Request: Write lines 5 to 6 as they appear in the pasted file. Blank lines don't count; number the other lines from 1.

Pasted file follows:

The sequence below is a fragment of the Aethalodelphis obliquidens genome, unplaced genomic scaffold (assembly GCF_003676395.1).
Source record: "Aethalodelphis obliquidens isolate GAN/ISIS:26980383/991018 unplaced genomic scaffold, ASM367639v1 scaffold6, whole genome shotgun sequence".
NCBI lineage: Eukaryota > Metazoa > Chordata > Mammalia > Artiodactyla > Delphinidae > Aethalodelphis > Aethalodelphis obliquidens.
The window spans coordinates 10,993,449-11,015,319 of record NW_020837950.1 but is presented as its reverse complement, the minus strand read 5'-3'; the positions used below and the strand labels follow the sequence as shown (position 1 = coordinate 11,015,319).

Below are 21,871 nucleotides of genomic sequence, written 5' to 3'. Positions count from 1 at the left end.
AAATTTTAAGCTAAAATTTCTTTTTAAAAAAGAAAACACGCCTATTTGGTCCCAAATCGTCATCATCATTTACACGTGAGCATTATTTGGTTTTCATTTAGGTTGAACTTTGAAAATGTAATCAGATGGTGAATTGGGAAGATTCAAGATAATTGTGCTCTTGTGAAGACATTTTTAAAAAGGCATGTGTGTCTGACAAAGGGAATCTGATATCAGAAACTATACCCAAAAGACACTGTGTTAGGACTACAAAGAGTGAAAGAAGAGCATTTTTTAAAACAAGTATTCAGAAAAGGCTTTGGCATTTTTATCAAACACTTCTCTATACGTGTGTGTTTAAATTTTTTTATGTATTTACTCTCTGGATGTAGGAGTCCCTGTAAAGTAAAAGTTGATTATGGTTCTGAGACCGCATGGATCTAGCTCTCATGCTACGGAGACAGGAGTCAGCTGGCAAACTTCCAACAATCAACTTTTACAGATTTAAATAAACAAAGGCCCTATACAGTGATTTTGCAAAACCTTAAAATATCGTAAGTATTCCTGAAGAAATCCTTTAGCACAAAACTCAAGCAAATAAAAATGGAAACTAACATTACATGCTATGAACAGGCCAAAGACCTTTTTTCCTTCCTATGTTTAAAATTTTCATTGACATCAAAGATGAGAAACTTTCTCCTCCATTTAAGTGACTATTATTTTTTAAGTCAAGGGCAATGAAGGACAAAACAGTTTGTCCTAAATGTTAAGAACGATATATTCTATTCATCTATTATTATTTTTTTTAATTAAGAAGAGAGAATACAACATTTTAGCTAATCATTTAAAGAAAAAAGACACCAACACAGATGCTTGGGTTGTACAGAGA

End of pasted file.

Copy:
Below are 21,871 nucleotides of genomic sequence, written 5' to 3'. Positions count from 1 at the left end.
AAATTTTAAGCTAAAATTTCTTTTTAAAAAAGAAAACACGCCTATTTGGTCCCAAATCGTCATCATCATTTACACGTGAGCATTATTTGGTTTTCATTTAGGTTGAACTTTGAAAATGTAATCAGATGGTGAATTGGGAAGATTCAAGATAATTGTGCTCTTGTGAAGACATTTTTAAAAAGGCATGTGTGTCTGACAAAGGGAATCTGATATCAGAAACTATACCCAAAAGACACTGTGTTAGGACTACAAAGAGTGAAAGAAGAGCATTTTTTAAAACAAGTATTCAGAAAAGGCTTTGGCATTTTTATCAAACACTTCTCTATACGTGTGTGTTTAAATTTTTTTATGTATTTACTCTCTGGATGTAGGAGTCCCTGTAAAGTAAAAGTTGATTATGGTTCTGAGACCGCATGGATCTAGCTCTCATGCTACGGAGACAGGAGTCAGCTGGCAAACTTCCAACAATCAACTTTTACAGATTTAAATAAACAAAGGCCCTATACAGTGATTTTGCAAAACCTTAAAATATCGTAAGTATTCCTGAAGAAATCCTTTAGCACAAAACTCAAGCAAATAAAAATGGAAACTAACATTACATGCTATGAACAGGCCAAAGACCTTTTTTCCTTCCTATGTTTAAAATTTTCATTGACATCAAAGATGAGAAACTTTCTCCTCCATTTAAGTGACTATTATTTTTTAAGTCAAGGGCAATGAAGGACAAAACAGTTTGTCCTAAATGTTAAGAACGATATATTCTATTCATCTATTATTATTTTTTTTAATTAAGAAGAGAGAATACAACATTTTAGCTAATCATTTAAAGAAAAAAGACACCAACACAGATGCTTGGGTTGTACAGAGA